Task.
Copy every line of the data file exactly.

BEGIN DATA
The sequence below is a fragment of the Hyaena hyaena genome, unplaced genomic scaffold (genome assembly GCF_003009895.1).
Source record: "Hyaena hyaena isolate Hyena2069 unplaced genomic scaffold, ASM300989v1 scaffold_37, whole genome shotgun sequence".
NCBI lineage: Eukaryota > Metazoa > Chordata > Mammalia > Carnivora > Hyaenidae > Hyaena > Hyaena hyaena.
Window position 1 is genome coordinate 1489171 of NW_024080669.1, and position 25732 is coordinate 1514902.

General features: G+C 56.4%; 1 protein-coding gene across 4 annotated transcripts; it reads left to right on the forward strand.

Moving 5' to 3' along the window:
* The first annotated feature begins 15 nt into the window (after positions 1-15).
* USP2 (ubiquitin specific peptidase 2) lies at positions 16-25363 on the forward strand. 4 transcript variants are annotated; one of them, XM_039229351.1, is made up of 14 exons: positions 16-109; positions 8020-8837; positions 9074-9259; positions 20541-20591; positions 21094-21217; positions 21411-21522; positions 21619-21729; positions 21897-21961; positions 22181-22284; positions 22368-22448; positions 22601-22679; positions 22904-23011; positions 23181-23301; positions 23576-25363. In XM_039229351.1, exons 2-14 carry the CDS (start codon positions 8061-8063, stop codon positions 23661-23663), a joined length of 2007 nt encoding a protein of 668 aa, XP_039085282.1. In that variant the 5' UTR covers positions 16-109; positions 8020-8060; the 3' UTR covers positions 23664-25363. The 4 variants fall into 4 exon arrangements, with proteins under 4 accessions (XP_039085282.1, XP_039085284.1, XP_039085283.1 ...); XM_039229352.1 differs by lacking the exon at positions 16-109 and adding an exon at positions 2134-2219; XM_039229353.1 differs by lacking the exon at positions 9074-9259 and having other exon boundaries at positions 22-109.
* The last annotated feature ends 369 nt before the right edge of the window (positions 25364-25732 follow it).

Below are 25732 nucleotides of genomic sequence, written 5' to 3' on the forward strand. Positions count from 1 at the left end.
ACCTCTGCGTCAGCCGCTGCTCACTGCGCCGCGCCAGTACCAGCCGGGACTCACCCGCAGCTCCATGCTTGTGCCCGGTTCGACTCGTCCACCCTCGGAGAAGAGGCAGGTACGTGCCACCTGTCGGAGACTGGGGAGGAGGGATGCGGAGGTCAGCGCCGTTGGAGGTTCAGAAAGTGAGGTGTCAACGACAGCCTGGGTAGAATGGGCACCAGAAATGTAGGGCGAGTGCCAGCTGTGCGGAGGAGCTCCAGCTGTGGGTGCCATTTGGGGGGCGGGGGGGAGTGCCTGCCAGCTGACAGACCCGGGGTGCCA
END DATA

The sequence below is a fragment of the Hyaena hyaena genome, unplaced genomic scaffold (genome assembly GCF_003009895.1).
Source record: "Hyaena hyaena isolate Hyena2069 unplaced genomic scaffold, ASM300989v1 scaffold_37, whole genome shotgun sequence".
NCBI lineage: Eukaryota > Metazoa > Chordata > Mammalia > Carnivora > Hyaenidae > Hyaena > Hyaena hyaena.
Window position 1 is genome coordinate 1489171 of NW_024080669.1, and position 25732 is coordinate 1514902.

General features: G+C 56.4%; 1 protein-coding gene across 4 annotated transcripts; it reads left to right on the forward strand.

Moving 5' to 3' along the window:
* The first annotated feature begins 15 nt into the window (after positions 1-15).
* USP2 (ubiquitin specific peptidase 2) lies at positions 16-25363 on the forward strand. 4 transcript variants are annotated; one of them, XM_039229351.1, is made up of 14 exons: positions 16-109; positions 8020-8837; positions 9074-9259; positions 20541-20591; positions 21094-21217; positions 21411-21522; positions 21619-21729; positions 21897-21961; positions 22181-22284; positions 22368-22448; positions 22601-22679; positions 22904-23011; positions 23181-23301; positions 23576-25363. In XM_039229351.1, exons 2-14 carry the CDS (start codon positions 8061-8063, stop codon positions 23661-23663), a joined length of 2007 nt encoding a protein of 668 aa, XP_039085282.1. In that variant the 5' UTR covers positions 16-109; positions 8020-8060; the 3' UTR covers positions 23664-25363. The 4 variants fall into 4 exon arrangements, with proteins under 4 accessions (XP_039085282.1, XP_039085284.1, XP_039085283.1 ...); XM_039229352.1 differs by lacking the exon at positions 16-109 and adding an exon at positions 2134-2219; XM_039229353.1 differs by lacking the exon at positions 9074-9259 and having other exon boundaries at positions 22-109.
* The last annotated feature ends 369 nt before the right edge of the window (positions 25364-25732 follow it).

Below are 25732 nucleotides of genomic sequence, written 5' to 3' on the forward strand. Positions count from 1 at the left end.
ACCTCTGCGTCAGCCGCTGCTCACTGCGCCGCGCCAGTACCAGCCGGGACTCACCCGCAGCTCCATGCTTGTGCCCGGTTCGACTCGTCCACCCTCGGAGAAGAGGCAGGTACGTGCCACCTGTCGGAGACTGGGGAGGAGGGATGCGGAGGTCAGCGCCGTTGGAGGTTCAGAAAGTGAGGTGTCAACGACAGCCTGGGTAGAATGGGCACCAGAAATGTAGGGCGAGTGCCAGCTGTGCGGAGGAGCTCCAGCTGTGGGTGCCATTTGGGGGGCGGGGGGGAGTGCCTGCCAGCTGACAGACCCGGGGTGCCA